-- The Filipino American Vote Coalition of Hampton Roads (FAVCOHR) serves the Hampton Roads metropolitan area (formerly called Tidewater). It is home to nearly 40,000 Filipinos who reside in the cities of Chesapeake, Hampton, Newport News, Norfolk, Suffolk, Portsmouth and Virginia Beach. According to the 2010 Census, the number of Filipinos in this area increased by 33 percent in just ten years. For voter registration and voter contact, FAVCOHR is recruiting volunteers and reaching out to Filipinos at church services, community events and Filipino grocery stores and restaurants. FAVCOHR is also scheduling regular voter outreach at Filipino American community centers. To get involved, contact Naomi Estaris at 757-424-3311 ext 304 or email@example.com.
APIAVote envisions a world that is inclusive, fair, and collaborative, and where Asian Americans and Pacific Islander communities are self-determined, empowered, and engaged. It is also committed to developing an era in which all Asian Pacific Islander Americans fully participate in and have access to the democratic process.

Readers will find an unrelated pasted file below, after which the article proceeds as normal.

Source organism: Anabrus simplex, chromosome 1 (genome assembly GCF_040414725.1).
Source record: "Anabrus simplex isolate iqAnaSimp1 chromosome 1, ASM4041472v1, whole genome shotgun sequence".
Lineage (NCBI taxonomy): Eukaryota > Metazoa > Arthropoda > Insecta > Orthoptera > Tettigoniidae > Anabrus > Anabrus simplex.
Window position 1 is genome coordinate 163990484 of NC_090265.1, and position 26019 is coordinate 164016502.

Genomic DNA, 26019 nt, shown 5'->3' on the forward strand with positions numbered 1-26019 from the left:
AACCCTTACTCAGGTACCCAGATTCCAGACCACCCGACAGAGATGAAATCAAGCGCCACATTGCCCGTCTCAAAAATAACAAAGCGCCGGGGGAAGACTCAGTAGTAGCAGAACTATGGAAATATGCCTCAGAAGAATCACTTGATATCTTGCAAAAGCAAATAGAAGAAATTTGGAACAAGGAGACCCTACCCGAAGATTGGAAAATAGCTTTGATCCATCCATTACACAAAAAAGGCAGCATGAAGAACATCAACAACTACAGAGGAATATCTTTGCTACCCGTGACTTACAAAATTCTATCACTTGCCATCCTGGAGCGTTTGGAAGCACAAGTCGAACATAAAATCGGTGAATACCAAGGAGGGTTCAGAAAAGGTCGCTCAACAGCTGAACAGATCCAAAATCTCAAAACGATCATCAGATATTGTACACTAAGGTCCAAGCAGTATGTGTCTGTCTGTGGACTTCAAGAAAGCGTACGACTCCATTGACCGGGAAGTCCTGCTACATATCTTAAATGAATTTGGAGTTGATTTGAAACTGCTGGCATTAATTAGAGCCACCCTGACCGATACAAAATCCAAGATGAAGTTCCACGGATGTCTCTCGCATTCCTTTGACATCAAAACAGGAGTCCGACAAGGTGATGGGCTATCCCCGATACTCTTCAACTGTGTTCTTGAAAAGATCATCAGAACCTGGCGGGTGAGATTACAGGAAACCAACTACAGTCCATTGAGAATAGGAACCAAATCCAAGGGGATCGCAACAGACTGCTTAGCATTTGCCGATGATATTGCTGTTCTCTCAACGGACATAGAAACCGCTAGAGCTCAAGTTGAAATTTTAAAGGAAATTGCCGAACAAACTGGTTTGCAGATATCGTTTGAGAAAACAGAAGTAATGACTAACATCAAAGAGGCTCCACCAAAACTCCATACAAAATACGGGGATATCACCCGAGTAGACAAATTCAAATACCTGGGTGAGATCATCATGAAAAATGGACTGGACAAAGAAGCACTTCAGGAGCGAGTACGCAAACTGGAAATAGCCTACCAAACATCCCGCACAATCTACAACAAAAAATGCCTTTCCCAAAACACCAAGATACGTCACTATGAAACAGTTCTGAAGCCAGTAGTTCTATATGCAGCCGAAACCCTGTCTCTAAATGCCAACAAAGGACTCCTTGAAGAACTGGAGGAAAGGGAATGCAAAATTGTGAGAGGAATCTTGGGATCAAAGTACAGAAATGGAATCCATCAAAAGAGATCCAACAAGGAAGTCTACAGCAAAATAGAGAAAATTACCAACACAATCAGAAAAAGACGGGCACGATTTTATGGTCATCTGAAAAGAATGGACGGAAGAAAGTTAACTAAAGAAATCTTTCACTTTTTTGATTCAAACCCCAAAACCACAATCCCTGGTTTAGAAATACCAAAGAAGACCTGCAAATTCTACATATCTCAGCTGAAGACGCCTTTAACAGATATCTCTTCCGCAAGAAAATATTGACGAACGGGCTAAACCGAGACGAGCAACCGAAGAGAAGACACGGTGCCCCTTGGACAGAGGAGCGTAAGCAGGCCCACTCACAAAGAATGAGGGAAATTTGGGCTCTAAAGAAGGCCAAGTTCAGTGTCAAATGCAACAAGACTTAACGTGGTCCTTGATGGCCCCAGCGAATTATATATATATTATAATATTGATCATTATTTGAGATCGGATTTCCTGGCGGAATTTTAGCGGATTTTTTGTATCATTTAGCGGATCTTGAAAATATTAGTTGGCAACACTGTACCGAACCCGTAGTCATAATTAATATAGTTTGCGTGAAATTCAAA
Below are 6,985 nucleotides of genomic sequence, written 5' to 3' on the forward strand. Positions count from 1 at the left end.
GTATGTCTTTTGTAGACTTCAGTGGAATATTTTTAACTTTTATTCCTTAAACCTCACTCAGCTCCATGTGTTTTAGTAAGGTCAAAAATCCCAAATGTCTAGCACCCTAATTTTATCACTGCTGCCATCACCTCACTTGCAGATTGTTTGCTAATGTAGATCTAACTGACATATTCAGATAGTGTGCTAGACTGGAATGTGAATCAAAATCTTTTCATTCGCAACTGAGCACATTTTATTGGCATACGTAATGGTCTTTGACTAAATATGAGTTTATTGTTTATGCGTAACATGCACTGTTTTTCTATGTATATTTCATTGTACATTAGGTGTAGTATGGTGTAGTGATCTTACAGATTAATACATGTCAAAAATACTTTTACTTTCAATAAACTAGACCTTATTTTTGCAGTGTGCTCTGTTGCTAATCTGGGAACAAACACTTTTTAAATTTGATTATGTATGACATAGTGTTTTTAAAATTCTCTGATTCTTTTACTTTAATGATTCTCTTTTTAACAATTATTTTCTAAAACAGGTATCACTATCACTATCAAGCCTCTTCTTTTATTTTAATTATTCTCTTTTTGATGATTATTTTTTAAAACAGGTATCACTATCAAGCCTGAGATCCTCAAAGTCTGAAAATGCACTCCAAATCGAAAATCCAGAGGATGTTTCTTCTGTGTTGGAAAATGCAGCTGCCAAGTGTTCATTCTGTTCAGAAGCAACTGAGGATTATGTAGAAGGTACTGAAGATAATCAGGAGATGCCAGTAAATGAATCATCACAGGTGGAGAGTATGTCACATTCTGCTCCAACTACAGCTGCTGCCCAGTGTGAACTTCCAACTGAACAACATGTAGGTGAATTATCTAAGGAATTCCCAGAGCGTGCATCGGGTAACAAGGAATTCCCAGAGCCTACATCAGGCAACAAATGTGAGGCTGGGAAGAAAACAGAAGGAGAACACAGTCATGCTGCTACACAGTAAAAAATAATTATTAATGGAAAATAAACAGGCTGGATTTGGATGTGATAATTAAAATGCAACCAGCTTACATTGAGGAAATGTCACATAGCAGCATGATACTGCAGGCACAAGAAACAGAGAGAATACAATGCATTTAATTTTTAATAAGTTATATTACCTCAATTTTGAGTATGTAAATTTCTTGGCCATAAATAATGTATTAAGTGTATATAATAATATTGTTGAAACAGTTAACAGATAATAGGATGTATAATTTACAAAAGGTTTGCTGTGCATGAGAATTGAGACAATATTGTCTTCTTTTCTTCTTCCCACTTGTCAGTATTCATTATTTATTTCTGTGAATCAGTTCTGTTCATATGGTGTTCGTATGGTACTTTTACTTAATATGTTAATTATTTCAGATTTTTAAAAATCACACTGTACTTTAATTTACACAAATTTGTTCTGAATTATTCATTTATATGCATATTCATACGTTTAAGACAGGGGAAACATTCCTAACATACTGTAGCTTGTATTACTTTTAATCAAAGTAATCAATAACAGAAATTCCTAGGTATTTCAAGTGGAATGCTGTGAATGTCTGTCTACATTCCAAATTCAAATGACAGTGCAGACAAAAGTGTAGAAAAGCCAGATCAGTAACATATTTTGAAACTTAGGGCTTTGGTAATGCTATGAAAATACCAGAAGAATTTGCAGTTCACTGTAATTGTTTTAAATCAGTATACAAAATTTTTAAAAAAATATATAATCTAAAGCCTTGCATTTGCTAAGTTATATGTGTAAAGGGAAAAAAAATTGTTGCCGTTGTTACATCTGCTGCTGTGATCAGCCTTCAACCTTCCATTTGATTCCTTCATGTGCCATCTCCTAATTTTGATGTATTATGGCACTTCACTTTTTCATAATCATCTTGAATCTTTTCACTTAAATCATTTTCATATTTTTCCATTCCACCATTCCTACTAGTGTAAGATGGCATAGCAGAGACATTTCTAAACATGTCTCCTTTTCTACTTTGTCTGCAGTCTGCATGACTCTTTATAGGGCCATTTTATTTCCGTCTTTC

APIAVote and its partners will be looking for volunteers to help us with voter registration drives and in October our work in educating voters about the new voter identification laws. http://www.apiavote.org/volunteer
Young People Can Get Involved in Fairfax
APIAVote Service Corp is recruiting Asian American and Pacific Islander high school students ages16 and up to assist at the polls on election day. These volunteers will provide language support to New Americans, and specifically Asian American and Pacific Islander voters, at the polls.
Why is assistance needed?